» Full Dark, No Stars - Stephen King's new novella questions mankind's ability to trust others.
[02.21.2011 by Bridget Doyle]


 » The Top 30 Albums of 2010 - Fashionably, fabulously late, our favorite music (and believe me, there was a LOT) of 2010, the year that some have called the best year for music ever. And only some of those fools work here. Plenty of usual suspects, lots of ties and a few surprises that I won't spoil, including our unexpected #1.
[12.24.2010 by The LAS Staff]


 » Live: Surfer Blood/The Drums at Lincoln Hall, Chicago, IL - Remember when Weezer used to put together records that you could sing along to and rock out to? That's what Surfer Blood's show was like!
[11.04.2010 by Cory Tendering]

Music Reviews

Screaming Females - Castle Talk
»Screaming Females
Castle Talk
Don Giovanni
Trent Reznor & Atticus Ross - The Social Network [Original Soundtrack]
»Trent Reznor & Atticus Ross
The Social Network [Original Soundtrack]
The Null Corporation
Deerhunter - Halcyon Digest
Halcyon Digest
No Age - Everything in Between
»No Age
Everything in Between
Sub Pop
Robyn - Body Talk Pt. 1/ Body Talk Pt. 2
Body Talk Pt. 1/ Body Talk Pt. 2
The Walkmen - Lisbon
»The Walkmen
Fat Possum

September 24, 2008
RATING: 8/10
So, I think I have a real problem expressing emotion. If my mother is reading this right now she is no doubt spitting out her warm spiced milk, or whatever it is that moms drink, and smacking her head in disbelief that I JUST NOW realized this. Well, I didn't JUST NOW realize it, MOM. OK? I'm just saying, the amount of tears that I shed during the new French "thriller" Tell No One was uncanny. I have trouble crying at funerals or weddings, but this fictional story - a story that, honestly, isn't that stirring - causes fat, salty tears to roll uncontrollably down my face all the way home? Something is wrong with me.

Or is there? The answer, my friends, for why a murder-mystery can make me emote so passionately lies in all of the other elements of the film besides the story. And those other elements, after all, are what make a film a film, instead of just a plot summary. Writer and director Guillaume Canet has basically created an example for film teachers everywhere to reference when explaining the power of film. For this plot could have easily been done big-budget style, with huge stars, car chases, impressive explosions, a swelling score, and a twist ending. It's got "summer action blockbuster" written all over it: a guy's wife was murdered years ago and he's going to get to the bottom of it all, natch. You can just picture Tommy Lee Jones closing in on Mel Gibson on top of the Golden Gate Bridge or something, right before the climax.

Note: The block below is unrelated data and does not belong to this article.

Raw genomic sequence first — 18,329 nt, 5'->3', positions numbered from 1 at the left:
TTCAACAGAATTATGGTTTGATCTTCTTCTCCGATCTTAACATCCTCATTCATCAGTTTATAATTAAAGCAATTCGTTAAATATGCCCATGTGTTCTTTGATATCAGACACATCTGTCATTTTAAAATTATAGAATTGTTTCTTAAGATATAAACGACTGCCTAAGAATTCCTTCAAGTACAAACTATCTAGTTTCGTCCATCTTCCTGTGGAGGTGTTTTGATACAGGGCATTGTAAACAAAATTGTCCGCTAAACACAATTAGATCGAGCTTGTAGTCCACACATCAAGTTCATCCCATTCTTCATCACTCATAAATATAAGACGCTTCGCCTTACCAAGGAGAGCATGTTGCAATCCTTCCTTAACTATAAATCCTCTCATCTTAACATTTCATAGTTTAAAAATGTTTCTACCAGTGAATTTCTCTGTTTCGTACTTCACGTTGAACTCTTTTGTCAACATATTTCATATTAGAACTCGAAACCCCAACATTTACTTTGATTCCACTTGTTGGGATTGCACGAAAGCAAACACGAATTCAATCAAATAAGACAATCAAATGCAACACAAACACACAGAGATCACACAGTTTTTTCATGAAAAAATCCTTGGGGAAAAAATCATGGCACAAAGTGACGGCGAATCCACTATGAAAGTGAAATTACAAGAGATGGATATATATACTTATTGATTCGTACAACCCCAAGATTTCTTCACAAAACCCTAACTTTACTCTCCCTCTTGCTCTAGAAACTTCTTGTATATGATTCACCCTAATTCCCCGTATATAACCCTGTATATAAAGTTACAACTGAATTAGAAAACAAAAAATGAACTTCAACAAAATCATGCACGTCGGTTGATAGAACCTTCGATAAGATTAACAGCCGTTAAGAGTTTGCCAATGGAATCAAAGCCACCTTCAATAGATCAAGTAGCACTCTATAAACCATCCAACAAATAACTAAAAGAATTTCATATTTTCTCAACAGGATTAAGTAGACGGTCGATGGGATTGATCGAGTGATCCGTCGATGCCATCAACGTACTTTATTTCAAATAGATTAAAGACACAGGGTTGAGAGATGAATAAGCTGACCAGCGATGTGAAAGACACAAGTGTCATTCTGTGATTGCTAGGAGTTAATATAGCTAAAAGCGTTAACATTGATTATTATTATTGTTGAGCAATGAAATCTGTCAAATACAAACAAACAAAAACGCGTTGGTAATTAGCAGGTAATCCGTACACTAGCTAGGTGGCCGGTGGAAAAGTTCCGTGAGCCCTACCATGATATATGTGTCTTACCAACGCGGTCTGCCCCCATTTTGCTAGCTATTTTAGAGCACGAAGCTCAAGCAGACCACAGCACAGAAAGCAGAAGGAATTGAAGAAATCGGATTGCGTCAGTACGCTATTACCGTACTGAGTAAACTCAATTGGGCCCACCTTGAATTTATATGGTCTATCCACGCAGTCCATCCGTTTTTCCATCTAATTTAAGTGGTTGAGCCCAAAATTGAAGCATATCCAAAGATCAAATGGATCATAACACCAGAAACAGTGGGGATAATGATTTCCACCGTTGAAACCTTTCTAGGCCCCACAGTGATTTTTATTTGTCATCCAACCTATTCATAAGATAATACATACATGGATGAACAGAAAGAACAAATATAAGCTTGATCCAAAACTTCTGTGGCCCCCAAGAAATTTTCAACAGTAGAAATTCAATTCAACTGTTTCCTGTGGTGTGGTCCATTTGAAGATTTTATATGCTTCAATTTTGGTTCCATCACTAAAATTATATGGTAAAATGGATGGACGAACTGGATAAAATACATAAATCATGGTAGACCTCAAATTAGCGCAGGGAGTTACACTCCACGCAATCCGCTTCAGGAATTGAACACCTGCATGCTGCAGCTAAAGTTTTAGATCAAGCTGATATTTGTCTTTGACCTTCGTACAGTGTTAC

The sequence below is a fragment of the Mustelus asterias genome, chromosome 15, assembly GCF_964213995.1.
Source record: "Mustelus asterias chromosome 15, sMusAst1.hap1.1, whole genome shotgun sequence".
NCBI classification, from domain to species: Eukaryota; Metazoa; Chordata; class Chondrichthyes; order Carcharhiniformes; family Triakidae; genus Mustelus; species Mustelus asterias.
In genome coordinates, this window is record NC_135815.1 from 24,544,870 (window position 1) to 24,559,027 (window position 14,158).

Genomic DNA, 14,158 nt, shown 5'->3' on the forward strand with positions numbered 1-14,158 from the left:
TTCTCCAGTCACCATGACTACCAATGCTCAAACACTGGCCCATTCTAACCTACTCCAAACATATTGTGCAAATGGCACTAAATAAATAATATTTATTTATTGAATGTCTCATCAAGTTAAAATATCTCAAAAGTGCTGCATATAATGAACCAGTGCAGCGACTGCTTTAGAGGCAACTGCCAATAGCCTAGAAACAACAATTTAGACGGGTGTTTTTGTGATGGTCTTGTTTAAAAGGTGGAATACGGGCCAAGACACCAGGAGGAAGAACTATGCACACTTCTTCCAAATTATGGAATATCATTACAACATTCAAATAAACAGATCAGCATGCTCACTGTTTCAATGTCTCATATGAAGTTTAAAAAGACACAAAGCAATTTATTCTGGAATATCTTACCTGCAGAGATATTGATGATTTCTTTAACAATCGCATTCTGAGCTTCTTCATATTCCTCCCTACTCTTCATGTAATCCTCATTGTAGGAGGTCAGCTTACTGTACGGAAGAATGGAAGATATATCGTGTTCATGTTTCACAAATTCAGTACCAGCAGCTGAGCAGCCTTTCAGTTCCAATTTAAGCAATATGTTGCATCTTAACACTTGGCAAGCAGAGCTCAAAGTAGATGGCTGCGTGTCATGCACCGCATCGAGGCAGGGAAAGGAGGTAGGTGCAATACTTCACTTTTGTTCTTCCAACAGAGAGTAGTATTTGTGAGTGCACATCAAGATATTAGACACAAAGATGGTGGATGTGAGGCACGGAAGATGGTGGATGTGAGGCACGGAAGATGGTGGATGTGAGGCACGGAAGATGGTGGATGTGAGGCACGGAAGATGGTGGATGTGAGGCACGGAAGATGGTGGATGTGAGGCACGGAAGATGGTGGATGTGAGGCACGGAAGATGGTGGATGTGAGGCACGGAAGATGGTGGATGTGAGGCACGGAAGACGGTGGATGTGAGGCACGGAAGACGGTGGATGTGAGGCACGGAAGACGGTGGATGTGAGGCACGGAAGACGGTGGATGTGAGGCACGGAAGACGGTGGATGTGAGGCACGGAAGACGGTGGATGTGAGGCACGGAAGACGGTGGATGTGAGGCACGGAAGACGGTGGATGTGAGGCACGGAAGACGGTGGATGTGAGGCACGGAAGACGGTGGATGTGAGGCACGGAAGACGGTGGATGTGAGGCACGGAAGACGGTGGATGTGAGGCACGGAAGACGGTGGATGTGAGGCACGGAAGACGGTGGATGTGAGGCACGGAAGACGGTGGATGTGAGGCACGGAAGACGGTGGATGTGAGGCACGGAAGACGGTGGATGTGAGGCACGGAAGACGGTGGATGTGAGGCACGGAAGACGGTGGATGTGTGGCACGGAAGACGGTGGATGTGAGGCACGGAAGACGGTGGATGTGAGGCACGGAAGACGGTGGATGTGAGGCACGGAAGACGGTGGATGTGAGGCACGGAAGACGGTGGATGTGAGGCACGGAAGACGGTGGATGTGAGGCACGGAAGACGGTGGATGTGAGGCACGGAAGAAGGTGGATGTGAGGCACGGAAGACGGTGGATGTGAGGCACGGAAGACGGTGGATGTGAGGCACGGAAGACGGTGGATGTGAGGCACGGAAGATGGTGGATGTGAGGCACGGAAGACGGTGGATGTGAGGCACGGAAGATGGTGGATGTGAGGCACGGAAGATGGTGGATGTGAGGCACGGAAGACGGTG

Instead, Canet shows us that spectacular filmmaking can make even a feature-length Law and Order episode a thing of beauty and resonance. Just like Wall-E made us forget that we were watching an animated kid flick, Tell No One uses a tonal, lonely score (by Mathieu Chedid) to highlight cinematography that sets out to depict exactly what it is like to be a grieving, desperate human being. Part of me thinks that this is why my heartstrings were pulled taut for over two hours - filmmakers can sometimes better express life than life itself can. That is to say, I might read about an amazing feat like that of protagonist Alex Beck's in the news, but it's highly unlikely that I will hear the music playing in his head as he internally jumbles remembered images from his wife Margot's funeral and their wedding years prior. I mean, this is nothing new. Narrative art forms exist for that purpose, to bring life closer to our understanding by presenting it in different ways. But it certainly doesn't take shape like this every day.

No, sir. This is a film with its heart on its sleeve. Its special effects are startling close ups, terrific acting (wait until Francois Cluzet's perpetual mask of incredulity changes in an instant), and a simple flash of light through the trees here and there. Canet does a splendid job proving the old "less is more" adage - so splendidly that I can't think of anything funny to say. Tell No One is fantastic. It has been playing in a limited number of theaters in the US, and is certainly worth tracking down. Now, go get in touch with your emotions, and we can go right back to being awkward and snarky afterwards, I promise.

SEE ALSO: www.tellnoonemovie.com
SEE ALSO: www.musicboxfilms.com

Susan Howson
A staff writer attending graduate school in Richmond, VA, Susan Howson cannot be persuaded to stop talking about movies.

See other articles by Susan Howson.



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